Exploring metabolic and functional changes in stroke patients: insights from a urinary and blood-derived metabolomic study
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Petersson, Jamie Nichole
University of Lethbridge. Faculty of Arts and Science
Lethbridge, Alta. : University of Lethbridge, Dept. of Neuroscience
The neuropathological sequelae of stroke and subsequent process of recovery are incompletely understood. The manuscript-based thesis presented herein used a clinical pilot population to elucidate changes in cellular metabolic dynamics following stoke, thereby contributing to the existing knowledge base on the pathophysiological mechanisms orchestrating stroke recovery. The investigation explores these biochemical profiles via a nuclear magnetic resonance (NMR)-driven metabolomic profiling approach. The objective of this research was to determine if this powerful technique can (1) uncover the biochemical pathways underlying stroke repair and functional recovery and (2) yield novel biomarkers indicative of diagnosis, prognosis, and treatment efficacy subsequent to stroke. Urine samples and serum samples along with clinical stroke assessments were collected during the acute phase of stroke and the chronic phase, six months later. Employing a 700MHz 1H NMR spectrometer, the metabolomic profiles of the patients were acquired. Following NMR post-processing, a combination of univariate and multivariate statistical analysis, along with biological pathway analysis was conducted. Lastly, clinical correlations illustrated the relationship between significant metabolite concentrations and clinical measures. Ultimately, NMR-based metabolomics provided valuable insights into post-stroke cellular functions and established a foundational framework for future investigations to develop standardized clinical assays, advance personalized neurorehabilitation regimens, and enhance overall quality of life for stroke-afflicted individuals.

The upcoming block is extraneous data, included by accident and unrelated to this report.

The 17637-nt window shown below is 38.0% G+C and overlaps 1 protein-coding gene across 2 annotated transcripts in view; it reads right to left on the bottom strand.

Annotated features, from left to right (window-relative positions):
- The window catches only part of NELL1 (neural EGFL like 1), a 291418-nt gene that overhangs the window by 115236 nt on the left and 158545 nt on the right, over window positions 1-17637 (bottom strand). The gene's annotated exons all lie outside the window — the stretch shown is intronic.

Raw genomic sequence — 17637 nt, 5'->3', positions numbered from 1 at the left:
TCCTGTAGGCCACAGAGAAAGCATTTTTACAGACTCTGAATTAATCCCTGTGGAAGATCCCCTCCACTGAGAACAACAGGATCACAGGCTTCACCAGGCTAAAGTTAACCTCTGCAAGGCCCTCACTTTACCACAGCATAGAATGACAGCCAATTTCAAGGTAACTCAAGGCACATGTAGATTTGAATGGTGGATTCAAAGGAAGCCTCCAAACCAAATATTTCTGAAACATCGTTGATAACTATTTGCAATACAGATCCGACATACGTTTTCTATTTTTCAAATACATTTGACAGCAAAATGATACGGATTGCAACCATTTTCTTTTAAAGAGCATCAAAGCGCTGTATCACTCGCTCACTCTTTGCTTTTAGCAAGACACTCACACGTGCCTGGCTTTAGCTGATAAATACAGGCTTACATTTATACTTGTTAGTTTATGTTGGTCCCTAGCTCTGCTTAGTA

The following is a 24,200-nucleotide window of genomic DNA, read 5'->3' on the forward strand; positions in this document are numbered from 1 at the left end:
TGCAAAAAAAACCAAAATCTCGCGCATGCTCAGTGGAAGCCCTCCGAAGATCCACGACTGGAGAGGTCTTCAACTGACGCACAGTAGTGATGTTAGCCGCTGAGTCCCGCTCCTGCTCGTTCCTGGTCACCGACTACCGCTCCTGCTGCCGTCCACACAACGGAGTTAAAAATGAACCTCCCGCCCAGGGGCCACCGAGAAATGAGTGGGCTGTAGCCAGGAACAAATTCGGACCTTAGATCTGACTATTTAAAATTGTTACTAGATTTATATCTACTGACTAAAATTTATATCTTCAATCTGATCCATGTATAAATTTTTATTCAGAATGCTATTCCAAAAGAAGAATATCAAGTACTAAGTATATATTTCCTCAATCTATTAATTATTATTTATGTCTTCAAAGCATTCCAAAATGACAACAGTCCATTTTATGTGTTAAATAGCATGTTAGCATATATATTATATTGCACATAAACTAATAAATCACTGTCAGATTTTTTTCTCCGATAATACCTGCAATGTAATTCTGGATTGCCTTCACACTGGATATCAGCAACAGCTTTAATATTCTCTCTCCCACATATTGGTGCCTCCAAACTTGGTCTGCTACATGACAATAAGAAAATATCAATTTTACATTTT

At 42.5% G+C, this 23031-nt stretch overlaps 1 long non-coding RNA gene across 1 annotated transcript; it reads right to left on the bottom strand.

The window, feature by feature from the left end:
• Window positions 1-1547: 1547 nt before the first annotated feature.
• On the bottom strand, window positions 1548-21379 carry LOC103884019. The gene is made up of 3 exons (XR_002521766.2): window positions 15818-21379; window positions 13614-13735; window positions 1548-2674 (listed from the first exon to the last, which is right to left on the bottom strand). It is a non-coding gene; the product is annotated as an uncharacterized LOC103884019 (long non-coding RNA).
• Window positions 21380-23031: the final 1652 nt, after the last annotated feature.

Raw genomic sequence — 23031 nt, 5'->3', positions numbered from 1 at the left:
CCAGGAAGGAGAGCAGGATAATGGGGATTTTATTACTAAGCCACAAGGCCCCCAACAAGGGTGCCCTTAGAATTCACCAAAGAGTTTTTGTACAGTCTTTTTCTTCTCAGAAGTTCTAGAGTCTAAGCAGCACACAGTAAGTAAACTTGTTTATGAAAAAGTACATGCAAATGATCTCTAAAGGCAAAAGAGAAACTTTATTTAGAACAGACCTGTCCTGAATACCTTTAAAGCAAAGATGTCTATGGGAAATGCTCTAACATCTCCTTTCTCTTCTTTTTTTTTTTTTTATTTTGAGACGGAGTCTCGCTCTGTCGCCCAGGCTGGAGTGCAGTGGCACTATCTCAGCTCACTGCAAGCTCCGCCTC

metabolomics , nuclear magnetic resonance (NMR) spectroscopy , stroke , diagnosis , prognosis , treatment efficacy , functional recovery , biomarkers , urine , blood